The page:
Let’s start off with some solid numbers:
- Net profits grew S$1.02 billion, up from S$506 million losses from a year earlier
- Its return on equity (ROE) rose to 9%
- Leverage (debt) went down
This is Keppel Corp’s latest financial results for 2021. Not too bad, not too bad.
What’s more, Keppel Corp said they will reward shareholders with 33 cents per share dividends from last year’s great results.
That puts Keppel Corp’s dividend yield close to 6%.
Keppel Corp (SGX: BN4) is one of the most powerful Singapore GLCs.
At S$10 billion market cap, this is one of the world’s biggest oil-rig builders — selling jack-ups to oil majors including Chevron, Shell and ExxonMobil.
A jack-up rig is a massive sea barge with three long support legs that’s jacked down onto the seafloor. This supports the drill that’s used to uncover deep sea oil.
It’s also commonly called deep-sea drilling.
Keppel Corp is a juggernaut in the oil & gas industry
Last year, it secured S$3.5 billion of new orders, hitting about close to S$5 billion of order books.
And Keppel Corp has already delivered 9 big projects.
Keppel Corp is relentless in reducing debt. In fact, its leverage fell to 0.68x, down from 0.9x from a year earlier.
At first glance, it’s easy to forecast a big tailwind for Keppel Corp. Strong numbers, oil prices hitting close to US$100/barrel, daily rates for jack-ups are projected to hit US$140,000/day.
Meanwhile, Keppel Corp is also merging its oil rig business with SembCorp Marine. This is going to give Keppel Corp a huge asset boost. It all seems like a big turnaround for this Singapore GLC.
But the story is not so simple.
I’ve watched how Keppel Corp struggled for years because of low oil prices.
And I admit it’s not easy to analyze Keppel Corp — it has a vast number of different businesses.
Even though I was drawn to Keppel Corp’s compelling valuation, I find…
Keppel’s crisis isn’t over yet. Not by a long shot
You see, most of Keppel Corp’s profits aren’t coming from oil rig business.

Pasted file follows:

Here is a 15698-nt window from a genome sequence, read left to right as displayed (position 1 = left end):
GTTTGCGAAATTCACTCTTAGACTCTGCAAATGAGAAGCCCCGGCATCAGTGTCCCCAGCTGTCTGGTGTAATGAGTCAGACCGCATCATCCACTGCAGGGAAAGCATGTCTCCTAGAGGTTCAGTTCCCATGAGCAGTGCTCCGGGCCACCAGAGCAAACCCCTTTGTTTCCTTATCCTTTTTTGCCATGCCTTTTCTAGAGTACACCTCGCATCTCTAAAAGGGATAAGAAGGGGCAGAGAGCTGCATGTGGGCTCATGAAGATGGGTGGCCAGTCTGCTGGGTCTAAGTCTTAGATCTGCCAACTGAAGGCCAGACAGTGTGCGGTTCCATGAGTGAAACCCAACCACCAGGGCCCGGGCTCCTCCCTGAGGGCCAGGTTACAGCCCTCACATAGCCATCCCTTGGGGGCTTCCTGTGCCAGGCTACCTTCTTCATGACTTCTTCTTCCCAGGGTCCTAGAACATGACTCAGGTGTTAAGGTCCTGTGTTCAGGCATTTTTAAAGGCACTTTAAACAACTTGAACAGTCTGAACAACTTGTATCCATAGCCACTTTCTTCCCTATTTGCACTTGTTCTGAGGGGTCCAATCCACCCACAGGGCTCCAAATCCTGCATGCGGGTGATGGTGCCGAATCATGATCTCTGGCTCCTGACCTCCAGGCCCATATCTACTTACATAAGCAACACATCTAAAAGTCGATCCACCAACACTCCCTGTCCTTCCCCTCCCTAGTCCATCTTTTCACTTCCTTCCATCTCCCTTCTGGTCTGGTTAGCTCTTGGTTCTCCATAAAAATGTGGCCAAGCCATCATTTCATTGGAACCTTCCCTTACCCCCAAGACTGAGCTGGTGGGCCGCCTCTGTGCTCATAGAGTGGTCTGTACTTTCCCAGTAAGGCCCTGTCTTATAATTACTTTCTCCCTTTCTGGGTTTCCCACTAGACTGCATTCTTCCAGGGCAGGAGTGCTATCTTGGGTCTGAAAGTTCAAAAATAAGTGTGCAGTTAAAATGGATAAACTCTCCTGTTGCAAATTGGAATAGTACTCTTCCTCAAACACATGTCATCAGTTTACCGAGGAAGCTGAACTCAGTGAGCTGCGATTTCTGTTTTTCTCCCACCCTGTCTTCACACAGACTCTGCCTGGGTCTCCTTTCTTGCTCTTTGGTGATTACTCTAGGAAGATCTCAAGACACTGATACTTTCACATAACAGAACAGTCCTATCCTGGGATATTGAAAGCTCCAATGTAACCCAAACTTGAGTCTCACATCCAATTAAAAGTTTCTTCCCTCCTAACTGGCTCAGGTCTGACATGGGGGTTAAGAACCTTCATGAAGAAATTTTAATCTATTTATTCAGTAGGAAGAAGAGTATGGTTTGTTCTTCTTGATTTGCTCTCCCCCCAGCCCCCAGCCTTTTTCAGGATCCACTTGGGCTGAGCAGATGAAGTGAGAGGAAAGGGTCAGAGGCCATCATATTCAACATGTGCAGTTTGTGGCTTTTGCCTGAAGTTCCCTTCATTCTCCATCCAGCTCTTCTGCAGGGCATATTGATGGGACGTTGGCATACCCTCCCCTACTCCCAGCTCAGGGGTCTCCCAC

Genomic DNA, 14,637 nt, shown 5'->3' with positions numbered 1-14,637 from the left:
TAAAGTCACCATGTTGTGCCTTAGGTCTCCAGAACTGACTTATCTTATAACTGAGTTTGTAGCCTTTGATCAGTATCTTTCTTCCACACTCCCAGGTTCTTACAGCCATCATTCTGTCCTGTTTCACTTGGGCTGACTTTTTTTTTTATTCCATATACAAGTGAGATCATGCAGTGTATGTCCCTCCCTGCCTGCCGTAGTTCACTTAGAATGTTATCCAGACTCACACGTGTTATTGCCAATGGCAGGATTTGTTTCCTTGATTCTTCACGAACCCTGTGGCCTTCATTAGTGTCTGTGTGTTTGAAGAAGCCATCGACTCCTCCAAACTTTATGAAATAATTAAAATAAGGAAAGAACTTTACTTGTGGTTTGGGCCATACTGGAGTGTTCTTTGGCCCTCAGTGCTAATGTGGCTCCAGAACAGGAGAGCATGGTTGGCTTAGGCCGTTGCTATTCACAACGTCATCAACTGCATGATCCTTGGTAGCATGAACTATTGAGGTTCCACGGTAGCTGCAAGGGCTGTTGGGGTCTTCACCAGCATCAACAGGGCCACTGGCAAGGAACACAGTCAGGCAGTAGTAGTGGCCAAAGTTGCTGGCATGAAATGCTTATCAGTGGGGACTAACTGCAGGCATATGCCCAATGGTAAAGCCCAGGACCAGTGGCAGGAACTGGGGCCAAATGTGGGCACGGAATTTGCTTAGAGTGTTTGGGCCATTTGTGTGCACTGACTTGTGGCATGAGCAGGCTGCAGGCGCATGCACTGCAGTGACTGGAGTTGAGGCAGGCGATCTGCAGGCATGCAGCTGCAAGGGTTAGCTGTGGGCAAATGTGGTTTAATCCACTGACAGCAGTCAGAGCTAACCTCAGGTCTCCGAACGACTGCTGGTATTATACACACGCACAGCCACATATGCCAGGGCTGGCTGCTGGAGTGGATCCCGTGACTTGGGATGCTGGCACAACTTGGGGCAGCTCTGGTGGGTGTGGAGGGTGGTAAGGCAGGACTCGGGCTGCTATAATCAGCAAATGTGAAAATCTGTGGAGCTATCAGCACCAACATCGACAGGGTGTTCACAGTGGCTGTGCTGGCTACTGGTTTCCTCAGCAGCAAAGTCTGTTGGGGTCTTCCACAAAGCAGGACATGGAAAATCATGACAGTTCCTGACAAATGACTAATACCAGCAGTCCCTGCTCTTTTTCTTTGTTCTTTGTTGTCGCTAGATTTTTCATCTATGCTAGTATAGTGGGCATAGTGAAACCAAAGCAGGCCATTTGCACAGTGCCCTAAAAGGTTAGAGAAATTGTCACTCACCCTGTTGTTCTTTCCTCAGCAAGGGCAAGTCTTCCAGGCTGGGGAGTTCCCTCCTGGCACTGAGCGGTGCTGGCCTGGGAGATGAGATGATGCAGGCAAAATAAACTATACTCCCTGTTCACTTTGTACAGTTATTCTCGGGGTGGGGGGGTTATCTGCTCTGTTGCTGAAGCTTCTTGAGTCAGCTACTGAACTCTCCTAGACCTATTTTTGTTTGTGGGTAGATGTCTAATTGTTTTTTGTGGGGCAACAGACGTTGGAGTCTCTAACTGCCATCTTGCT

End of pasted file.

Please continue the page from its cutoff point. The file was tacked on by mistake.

Instead, Keppel Corp relies heavily on property development and its REIT business.
That’s a problem.
Even though Keppel Corp reported a solid result for 2021, it struggles to profit from its main business. In fact, Keppel Corp only made S$66 million from selling oil rigs.
The rest of its profits? Property-related businesses:
- S$632 million paper gain
- S$497 million sales of its properties and assets
- S$292 million recurring income from management fees of its REITs
Source: Keppel Corp FY2021 Presentation Slide
In fact, only a third of its income produced cash flow for Keppel Corp.
True, Keppel Corp wants to create a more recurring income base, which is in line with the company’s Vision 2030.
Source: Keppel Corp FY2021 Presentation Slide
But believe it or not, oil prices still drive Keppel Corp shares.
Since the oil price crash of 2015, this major oil & gas producer shares have continued to slide year after year. Today, its shares are stuck in the bargain bin, trading 48% lower than it was compared to 2014.
Source: ShareInvestor Webpro
And it’s even harder to believe Keppel Corp can fully transform into a recurring income type of business at this point.
The big reason? Keppel Corp continues to compete in one of the most competitive property development industry in the world: China.
Even though Keppel Corp managed to hit strong sales in China, it still has to deal with China government property clampdown, on top of competing with other local developers.
Lastly, Keppel Corp needs to find ways to expand its property portfolio. It’s not easy since Keppel Corp is also competing with other Singapore REITs for high quality assets.
Is Keppel’s dividends sustainable?
Keppel Corp paid a solid dividend last year.
But over the last 10 years, Keppel Corp paid declining dividends year after year. Since 2012, dividends dropped from 73.6 cents per share to 10 cents per share in 2020, at the height of the COVID pandemic.
Keppel Corp aims to pay up to 50% of its net profits as dividends. I don’t expect dividends to grow consistently in the future.
You see, the principle behind investing is simple: if you have to wait for a company to turn profits from losses, the stock will take a long time to bounce up. And you’ll be stuck in a terrible position.
In other words, it’s not easy to predict turnarounds like Keppel Corp.
What’s more, Keppel Corp’s competitive advantage is its oil rig business. But that still remains fragile.
Sometimes investing can be simple.
Willie Keng, CFA
Founder, Dividend Titan
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